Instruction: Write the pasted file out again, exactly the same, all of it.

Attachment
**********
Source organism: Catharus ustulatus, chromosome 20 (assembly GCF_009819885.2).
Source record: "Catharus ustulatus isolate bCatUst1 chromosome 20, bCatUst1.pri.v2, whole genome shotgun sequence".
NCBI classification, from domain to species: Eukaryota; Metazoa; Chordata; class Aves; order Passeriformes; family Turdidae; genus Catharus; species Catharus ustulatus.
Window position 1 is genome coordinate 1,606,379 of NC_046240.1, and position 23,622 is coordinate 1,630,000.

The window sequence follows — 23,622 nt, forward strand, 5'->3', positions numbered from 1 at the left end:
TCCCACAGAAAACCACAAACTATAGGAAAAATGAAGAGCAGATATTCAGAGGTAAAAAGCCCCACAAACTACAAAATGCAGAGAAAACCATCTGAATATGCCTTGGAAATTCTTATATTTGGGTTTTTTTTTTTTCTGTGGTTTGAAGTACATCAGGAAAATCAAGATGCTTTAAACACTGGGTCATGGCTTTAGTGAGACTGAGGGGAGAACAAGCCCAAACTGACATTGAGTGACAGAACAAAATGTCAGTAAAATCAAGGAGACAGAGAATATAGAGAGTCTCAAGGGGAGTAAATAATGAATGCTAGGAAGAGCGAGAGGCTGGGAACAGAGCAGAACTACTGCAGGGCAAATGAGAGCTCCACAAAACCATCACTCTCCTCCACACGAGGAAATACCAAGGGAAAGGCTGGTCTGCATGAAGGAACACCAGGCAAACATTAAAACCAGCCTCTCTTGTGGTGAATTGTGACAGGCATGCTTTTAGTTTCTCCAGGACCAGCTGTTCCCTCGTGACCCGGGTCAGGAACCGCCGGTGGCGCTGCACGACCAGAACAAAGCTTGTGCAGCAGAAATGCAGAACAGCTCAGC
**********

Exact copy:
Source organism: Catharus ustulatus, chromosome 20 (assembly GCF_009819885.2).
Source record: "Catharus ustulatus isolate bCatUst1 chromosome 20, bCatUst1.pri.v2, whole genome shotgun sequence".
NCBI classification, from domain to species: Eukaryota; Metazoa; Chordata; class Aves; order Passeriformes; family Turdidae; genus Catharus; species Catharus ustulatus.
Window position 1 is genome coordinate 1,606,379 of NC_046240.1, and position 23,622 is coordinate 1,630,000.

The window sequence follows — 23,622 nt, forward strand, 5'->3', positions numbered from 1 at the left end:
TCCCACAGAAAACCACAAACTATAGGAAAAATGAAGAGCAGATATTCAGAGGTAAAAAGCCCCACAAACTACAAAATGCAGAGAAAACCATCTGAATATGCCTTGGAAATTCTTATATTTGGGTTTTTTTTTTTTCTGTGGTTTGAAGTACATCAGGAAAATCAAGATGCTTTAAACACTGGGTCATGGCTTTAGTGAGACTGAGGGGAGAACAAGCCCAAACTGACATTGAGTGACAGAACAAAATGTCAGTAAAATCAAGGAGACAGAGAATATAGAGAGTCTCAAGGGGAGTAAATAATGAATGCTAGGAAGAGCGAGAGGCTGGGAACAGAGCAGAACTACTGCAGGGCAAATGAGAGCTCCACAAAACCATCACTCTCCTCCACACGAGGAAATACCAAGGGAAAGGCTGGTCTGCATGAAGGAACACCAGGCAAACATTAAAACCAGCCTCTCTTGTGGTGAATTGTGACAGGCATGCTTTTAGTTTCTCCAGGACCAGCTGTTCCCTCGTGACCCGGGTCAGGAACCGCCGGTGGCGCTGCACGACCAGAACAAAGCTTGTGCAGCAGAAATGCAGAACAGCTCAGC